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The Influence of Provider Characteristics and Market Forces on Response to Financial Incentives
Brock O’Neil, MD; Mark Tyson, MD; Amy J. Graves, SM, MPH; Daniel A. Barocas, MD, MPH; Sam S. Chang, MD, MBA; David F. Penson, MD, MPH; and Matthew J. Resnick, MD, MPH
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The Influence of Provider Characteristics and Market Forces on Response to Financial Incentives

Brock O’Neil, MD; Mark Tyson, MD; Amy J. Graves, SM, MPH; Daniel A. Barocas, MD, MPH; Sam S. Chang, MD, MBA; David F. Penson, MD, MPH; and Matthew J. Resnick, MD, MPH
We determine a specialist physician phenotype responsive to financial incentives that may be leveraged to identify physicians and markets well-suited for participation in alternative payment models.
This study evaluated physician- and market-level characteristics associated with adoption of a financially incentivized change in practice for the diagnosis and management of bladder cancer. Several important relationships were identified that might characterize a phenotype for incentive responsiveness: providers in smaller groups, practicing in dense markets, who are also facile with billing and without competing financial ownership interests. 

The influence of firm size may reflect several possible phenomena. First, small firms are increasingly integrating with larger firms, and incentive-responsive behavior may be a resistive attempt to increase or maintain revenue in the face of consolidation pressures. Second, larger firms may be more likely to have an ownership stake in a facility that may mitigate the net benefit associated with the evaluated modification in the Medicare physician fee schedule. Finally, smaller organizations may be more nimble and adaptable to changes in price structure to maximize profitability.

Market forces appear to have a significant relationship with providers’ responses to changes in professional payment. Markets with a higher density of providers were associated with increased likelihood of incentive-responsive behavior, suggesting that providers in these markets may face disproportionate pressures to modify practice in order to maximize profit. Alternatively, denser provider markets may lead to more physician awareness of incentives.

Although unadjusted analyses suggest a relationship between HHI and incentive responsiveness, this relationship was not maintained after adjustment for patient, practice, and market characteristics including, most notably, provider density. This suggests that providers may more readily respond to financial incentives in highly dense markets irrespective of the structure of the firms within that market. The negotiating power of physicians in markets with higher HHI (ie, less competition) has been shown to result in leveraging increased payment from commercial insurers11,14; however, the payment set by CMS is not negotiable based upon firm size or market share. As a result, CMS may be shielded from this potential unintended consequence of novel payment models that foster healthcare concentration and regionalization. At the same time, providers in highly dense markets may be better suited to respond to changes in the realignment of incentives of novel payment models. In addition, price is not the only factor driving healthcare value. It is possible that providers working closely together to coordinate care can reduce overall spending despite lower competition, even if such declines in competition contribute to higher commercial prices.7,8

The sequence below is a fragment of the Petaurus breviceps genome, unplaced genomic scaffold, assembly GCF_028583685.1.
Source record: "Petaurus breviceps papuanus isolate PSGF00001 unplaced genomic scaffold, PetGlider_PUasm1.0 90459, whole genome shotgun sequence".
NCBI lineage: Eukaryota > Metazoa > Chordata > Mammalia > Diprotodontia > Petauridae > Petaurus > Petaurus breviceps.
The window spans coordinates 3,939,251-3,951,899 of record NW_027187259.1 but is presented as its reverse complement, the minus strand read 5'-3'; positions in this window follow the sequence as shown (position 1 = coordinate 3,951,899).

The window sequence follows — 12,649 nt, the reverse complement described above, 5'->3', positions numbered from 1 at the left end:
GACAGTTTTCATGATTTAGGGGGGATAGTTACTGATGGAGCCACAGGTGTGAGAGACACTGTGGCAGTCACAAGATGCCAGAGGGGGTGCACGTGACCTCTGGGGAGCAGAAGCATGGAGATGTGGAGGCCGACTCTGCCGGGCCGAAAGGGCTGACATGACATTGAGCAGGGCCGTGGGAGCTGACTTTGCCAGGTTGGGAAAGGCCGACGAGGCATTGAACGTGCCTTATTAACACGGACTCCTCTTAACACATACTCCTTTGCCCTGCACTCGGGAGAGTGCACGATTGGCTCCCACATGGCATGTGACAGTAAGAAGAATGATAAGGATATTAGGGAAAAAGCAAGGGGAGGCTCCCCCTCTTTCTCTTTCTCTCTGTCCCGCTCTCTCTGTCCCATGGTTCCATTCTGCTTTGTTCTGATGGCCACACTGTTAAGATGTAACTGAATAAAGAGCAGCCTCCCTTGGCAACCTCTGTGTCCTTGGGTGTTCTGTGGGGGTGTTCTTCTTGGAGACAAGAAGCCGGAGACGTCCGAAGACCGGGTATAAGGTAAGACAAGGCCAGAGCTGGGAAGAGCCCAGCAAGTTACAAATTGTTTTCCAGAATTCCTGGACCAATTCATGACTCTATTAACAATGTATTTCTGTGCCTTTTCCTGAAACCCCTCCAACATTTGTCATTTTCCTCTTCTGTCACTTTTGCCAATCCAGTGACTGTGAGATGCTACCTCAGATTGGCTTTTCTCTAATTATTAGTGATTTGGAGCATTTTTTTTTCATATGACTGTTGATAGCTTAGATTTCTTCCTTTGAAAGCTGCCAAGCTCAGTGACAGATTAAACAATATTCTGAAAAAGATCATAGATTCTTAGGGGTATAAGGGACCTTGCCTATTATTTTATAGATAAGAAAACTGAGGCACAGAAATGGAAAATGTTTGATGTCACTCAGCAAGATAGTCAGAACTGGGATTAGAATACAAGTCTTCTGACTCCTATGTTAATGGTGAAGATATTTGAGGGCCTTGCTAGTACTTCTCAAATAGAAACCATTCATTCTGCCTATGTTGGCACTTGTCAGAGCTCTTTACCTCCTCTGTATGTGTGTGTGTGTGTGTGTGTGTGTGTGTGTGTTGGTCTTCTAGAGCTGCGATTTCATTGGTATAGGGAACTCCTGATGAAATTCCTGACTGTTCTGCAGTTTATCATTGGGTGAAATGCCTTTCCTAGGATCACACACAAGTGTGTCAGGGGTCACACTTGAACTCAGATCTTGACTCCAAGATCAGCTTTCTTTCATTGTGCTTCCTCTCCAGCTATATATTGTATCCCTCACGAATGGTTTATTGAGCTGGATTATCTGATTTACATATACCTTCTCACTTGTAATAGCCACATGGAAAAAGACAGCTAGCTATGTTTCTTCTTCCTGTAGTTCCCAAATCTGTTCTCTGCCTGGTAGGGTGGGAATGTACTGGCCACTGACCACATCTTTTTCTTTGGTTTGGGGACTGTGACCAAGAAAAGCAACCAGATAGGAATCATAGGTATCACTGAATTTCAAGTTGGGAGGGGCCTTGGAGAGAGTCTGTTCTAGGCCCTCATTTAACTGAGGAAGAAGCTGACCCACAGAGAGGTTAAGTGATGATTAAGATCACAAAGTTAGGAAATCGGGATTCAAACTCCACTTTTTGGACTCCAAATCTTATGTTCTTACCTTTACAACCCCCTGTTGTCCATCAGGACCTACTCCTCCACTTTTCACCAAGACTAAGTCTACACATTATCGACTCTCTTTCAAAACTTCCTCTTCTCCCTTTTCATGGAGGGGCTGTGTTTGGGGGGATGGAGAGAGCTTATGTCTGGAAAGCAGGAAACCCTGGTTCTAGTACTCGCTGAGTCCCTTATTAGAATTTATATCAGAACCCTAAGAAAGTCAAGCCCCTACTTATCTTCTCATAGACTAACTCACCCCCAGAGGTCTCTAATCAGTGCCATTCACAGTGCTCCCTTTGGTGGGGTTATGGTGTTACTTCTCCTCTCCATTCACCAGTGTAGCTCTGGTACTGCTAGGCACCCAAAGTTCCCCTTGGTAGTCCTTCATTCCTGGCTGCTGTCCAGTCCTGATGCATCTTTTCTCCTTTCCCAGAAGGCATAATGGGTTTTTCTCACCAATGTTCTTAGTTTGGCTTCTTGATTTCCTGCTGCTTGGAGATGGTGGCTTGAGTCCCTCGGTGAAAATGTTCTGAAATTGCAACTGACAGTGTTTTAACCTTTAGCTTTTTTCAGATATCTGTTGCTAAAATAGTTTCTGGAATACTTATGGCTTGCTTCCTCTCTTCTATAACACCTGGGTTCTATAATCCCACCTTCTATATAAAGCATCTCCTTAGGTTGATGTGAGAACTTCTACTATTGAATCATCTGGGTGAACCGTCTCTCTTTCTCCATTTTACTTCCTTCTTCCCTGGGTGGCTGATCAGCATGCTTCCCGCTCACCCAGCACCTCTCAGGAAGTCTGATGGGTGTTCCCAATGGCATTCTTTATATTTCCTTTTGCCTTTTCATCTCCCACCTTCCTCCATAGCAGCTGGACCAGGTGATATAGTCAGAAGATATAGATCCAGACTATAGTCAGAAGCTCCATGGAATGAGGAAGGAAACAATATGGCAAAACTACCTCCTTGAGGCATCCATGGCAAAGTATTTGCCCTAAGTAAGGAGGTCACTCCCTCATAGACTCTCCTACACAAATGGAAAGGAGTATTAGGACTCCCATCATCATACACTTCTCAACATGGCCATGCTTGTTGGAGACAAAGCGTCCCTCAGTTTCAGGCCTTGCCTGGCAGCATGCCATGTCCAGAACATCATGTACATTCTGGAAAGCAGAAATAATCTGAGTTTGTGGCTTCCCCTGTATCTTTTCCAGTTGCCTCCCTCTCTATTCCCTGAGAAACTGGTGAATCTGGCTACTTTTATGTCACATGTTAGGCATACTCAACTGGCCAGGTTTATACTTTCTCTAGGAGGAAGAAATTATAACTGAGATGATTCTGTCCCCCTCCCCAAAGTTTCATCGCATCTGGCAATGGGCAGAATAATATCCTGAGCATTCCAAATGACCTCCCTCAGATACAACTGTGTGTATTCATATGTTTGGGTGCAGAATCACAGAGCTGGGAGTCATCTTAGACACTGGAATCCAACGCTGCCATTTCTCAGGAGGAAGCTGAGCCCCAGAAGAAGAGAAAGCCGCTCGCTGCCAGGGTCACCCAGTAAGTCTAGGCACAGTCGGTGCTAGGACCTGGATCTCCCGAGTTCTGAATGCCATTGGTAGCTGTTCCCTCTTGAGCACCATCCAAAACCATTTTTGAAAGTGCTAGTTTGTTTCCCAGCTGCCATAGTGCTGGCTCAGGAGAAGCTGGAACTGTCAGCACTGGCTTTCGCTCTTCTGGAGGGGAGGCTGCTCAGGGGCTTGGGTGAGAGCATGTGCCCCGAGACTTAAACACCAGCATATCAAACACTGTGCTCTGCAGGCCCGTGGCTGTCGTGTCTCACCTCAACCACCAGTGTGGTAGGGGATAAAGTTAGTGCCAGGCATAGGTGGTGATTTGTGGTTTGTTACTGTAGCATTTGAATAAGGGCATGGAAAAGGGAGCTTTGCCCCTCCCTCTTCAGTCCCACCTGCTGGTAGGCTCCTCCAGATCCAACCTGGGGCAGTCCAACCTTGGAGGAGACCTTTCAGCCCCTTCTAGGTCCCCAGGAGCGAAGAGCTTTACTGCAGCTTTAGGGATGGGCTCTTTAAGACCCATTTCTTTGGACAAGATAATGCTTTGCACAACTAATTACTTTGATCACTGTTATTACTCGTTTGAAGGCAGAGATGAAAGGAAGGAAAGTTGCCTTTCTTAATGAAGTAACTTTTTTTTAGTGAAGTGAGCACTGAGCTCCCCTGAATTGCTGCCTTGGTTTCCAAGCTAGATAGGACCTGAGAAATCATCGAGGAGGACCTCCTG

Incentive-responsiveness was also associated with increased provider billing efficiency, as evidenced by utilization of a higher number of unique billing codes and more codes per beneficiary. This increase in billing efficiency, whether appropriate or not, as well as responsiveness to financial incentives may be a reaction to counter the pressure of lower prices in competitive markets.

Limitations

This work has several limitations to consider. The primary data source regarding provider behavior was claims data, and we are unable to confirm important patient and disease characteristics from the medical record. Whether a given provider responded to incentives was determined by utilizing claims data spanning more than a decade (2001-2013), and data regarding loco-regional market and provider characteristics were based on data from 2011 to 2013. Therefore, we cannot determine the effects of changes in market and provider characteristics (eg, acquisition or relocation of physician firms) and assume that such events are random between groups. Finally, the Medicare claims data represents a 5% sample of patients, and the unit of analysis in this study was physicians. We cannot exclude nonrandom effects from this methodological consideration in sampling.